Results of a survey of national supermarkets and high-street chains. It found that food and drinks are regularly displayed at the checkouts and in the queuing areas in these stores, and the vast majority of the products are unhealthy and often within easy reach of children.
Children's Food Campaign
Most children in the UK don’t eat a diet that is good for their health and meets dietary recommendations, and
childhood obesity is at an all-time high.
Food promotion in all its forms – on TV, websites, social media and via sponsorship of children’s heroes -
influences what children choose to eat.
To help tackle this problem, in 2003, the Food Commission launched a campaign, run by the Parents Jury, called “Chuck Snacks off the Checkout!”, calling for an end to the promotion of unhealthy food and drink products at supermarket checkouts. That campaign saw 3,500 checkouts in 300 stores surveyed and, in response, some companies reduced their promotions of junk food at their checkouts or added healthy options.
However, following complaints from parents that the tactic seemed to be increasingly used by other high street retailers, we were prompted to revisit this issue.
We carried out a survey in 48 branches of 14 national supermarkets and high street chains. We examined the number of checkouts where food and drink was on display in each branch and assessed whether the food being promoted was healthy or not. Our survey found that food was regularly displayed at the checkouts and in the queuing areas in these stores, and the vast majority of food promoted was unhealthy, with few healthy options on offer. In many cases, the food was positioned to attract the attention of children – and was often within their easy reach.
This junk food promotion is virtually inescapable for shoppers in these stores, and helps to ‘nudge’ people into less healthy behaviour. This undermines parents’ efforts to help their children eat a healthy diet and get the best start in life.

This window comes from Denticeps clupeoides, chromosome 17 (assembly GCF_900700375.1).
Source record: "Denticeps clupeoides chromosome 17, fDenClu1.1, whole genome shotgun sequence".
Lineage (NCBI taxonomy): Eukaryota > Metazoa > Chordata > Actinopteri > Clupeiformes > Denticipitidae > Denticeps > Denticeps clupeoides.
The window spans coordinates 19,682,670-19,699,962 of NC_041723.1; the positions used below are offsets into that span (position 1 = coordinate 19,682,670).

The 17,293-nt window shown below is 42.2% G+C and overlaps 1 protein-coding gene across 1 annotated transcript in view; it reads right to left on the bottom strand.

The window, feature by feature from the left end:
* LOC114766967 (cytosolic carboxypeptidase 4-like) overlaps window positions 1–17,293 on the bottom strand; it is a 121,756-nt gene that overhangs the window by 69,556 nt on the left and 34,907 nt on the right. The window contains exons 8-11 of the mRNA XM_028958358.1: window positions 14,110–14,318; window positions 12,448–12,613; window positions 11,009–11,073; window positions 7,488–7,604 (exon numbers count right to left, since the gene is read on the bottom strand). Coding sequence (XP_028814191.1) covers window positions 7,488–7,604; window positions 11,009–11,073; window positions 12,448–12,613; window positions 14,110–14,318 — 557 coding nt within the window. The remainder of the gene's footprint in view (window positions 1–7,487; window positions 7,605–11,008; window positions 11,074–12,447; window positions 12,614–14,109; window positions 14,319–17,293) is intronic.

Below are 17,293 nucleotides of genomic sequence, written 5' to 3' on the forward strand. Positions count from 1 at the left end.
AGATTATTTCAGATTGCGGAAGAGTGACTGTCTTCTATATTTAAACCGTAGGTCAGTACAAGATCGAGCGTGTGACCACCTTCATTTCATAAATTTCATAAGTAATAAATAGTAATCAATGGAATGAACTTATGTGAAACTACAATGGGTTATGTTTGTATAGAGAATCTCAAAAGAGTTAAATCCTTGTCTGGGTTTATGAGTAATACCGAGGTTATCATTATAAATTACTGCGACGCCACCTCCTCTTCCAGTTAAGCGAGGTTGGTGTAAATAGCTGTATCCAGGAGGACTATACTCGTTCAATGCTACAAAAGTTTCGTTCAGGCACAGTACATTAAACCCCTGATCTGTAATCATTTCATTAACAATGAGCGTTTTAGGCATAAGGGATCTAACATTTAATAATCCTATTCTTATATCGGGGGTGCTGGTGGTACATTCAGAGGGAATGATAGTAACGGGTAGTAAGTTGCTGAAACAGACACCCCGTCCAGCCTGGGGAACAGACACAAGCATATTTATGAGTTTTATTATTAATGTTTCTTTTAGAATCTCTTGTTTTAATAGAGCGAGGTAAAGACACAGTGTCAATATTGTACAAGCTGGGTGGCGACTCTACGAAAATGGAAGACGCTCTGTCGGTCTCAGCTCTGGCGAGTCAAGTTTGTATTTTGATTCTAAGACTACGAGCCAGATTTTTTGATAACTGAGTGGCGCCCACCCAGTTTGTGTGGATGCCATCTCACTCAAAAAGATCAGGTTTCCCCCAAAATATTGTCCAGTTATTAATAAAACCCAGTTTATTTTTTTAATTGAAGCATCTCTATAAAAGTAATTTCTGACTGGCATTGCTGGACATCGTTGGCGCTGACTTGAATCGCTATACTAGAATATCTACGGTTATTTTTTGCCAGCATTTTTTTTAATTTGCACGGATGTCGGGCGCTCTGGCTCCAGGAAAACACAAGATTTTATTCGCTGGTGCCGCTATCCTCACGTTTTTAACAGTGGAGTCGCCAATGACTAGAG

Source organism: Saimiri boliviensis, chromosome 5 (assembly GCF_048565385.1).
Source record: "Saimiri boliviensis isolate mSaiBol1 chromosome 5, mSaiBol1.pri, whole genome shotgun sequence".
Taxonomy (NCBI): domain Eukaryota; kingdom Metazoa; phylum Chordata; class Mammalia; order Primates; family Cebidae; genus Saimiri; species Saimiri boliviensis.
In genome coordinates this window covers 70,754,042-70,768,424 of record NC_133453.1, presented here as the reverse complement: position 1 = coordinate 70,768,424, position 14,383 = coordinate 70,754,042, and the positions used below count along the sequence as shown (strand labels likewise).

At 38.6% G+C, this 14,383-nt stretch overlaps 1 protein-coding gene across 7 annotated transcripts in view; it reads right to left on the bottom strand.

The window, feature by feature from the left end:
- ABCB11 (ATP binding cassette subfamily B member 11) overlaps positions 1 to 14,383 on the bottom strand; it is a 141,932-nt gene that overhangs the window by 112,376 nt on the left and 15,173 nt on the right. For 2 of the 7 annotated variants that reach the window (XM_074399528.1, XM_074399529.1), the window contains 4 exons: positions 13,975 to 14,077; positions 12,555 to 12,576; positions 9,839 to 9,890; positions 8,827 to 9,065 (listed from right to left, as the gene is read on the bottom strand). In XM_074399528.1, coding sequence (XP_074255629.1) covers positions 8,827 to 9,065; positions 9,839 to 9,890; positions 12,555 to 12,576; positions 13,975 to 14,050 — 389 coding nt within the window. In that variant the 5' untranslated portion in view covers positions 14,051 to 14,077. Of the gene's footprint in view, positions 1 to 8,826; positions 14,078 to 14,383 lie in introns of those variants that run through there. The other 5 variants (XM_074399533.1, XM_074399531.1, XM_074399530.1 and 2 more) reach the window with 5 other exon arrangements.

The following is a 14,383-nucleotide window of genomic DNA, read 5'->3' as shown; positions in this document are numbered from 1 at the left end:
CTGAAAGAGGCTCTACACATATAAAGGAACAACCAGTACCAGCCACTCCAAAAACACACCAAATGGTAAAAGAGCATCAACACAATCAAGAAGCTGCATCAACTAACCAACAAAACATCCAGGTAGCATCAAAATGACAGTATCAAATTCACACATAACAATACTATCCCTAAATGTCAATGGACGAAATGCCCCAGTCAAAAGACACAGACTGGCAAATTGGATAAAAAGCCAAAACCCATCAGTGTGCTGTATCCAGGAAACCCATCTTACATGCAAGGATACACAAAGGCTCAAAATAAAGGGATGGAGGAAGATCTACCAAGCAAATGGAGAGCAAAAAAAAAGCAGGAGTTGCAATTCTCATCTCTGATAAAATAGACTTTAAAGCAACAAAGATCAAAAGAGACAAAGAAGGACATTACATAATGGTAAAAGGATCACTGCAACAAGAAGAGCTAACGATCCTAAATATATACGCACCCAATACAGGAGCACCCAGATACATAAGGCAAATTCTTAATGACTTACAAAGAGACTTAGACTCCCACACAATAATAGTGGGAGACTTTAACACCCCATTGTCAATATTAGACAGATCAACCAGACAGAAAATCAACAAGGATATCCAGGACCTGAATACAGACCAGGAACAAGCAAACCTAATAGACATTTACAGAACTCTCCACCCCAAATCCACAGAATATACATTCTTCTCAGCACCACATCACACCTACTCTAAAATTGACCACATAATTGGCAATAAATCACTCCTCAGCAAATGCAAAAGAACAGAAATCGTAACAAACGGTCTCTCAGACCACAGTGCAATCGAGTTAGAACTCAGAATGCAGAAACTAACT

The history of campaigning on this issue suggests that retailers are unable or unwilling to stop voluntarily promoting junk food in their stores in this way. The Children’s Food Campaign is therefore calling for robust
Government action to help parents and bring an end to this type of marketing of junk food to children.
Find out more about the Chuck Junk Off the Checkouts campaign at: www.sustainweb.org/childrensfoodcampaign/our_campaigns/
Summary of findings:
Better food and food teaching for children in schools, and protection of children from junk food marketing are the aims of Sustain's high-profile Children's Food Campaign. We also want clear food labelling that can be understood by everyone, including children.
Sustain advocates food and agriculture policies and practices that enhance the health and welfare of people and animals, improve the working and living environment, promote equity and enrich society and culture.
56 - 64 Leonard Street
Projects & campaigns
Better Hospital Food
Children's Food Campaign
Children's Health Fund
Food and farming policy
London Food Link
Organic Sector Development
Real Bread Campaign
Sustainable Fish Cities
Sustainable Food Cities
The Big Dig
Urban Food Fortnight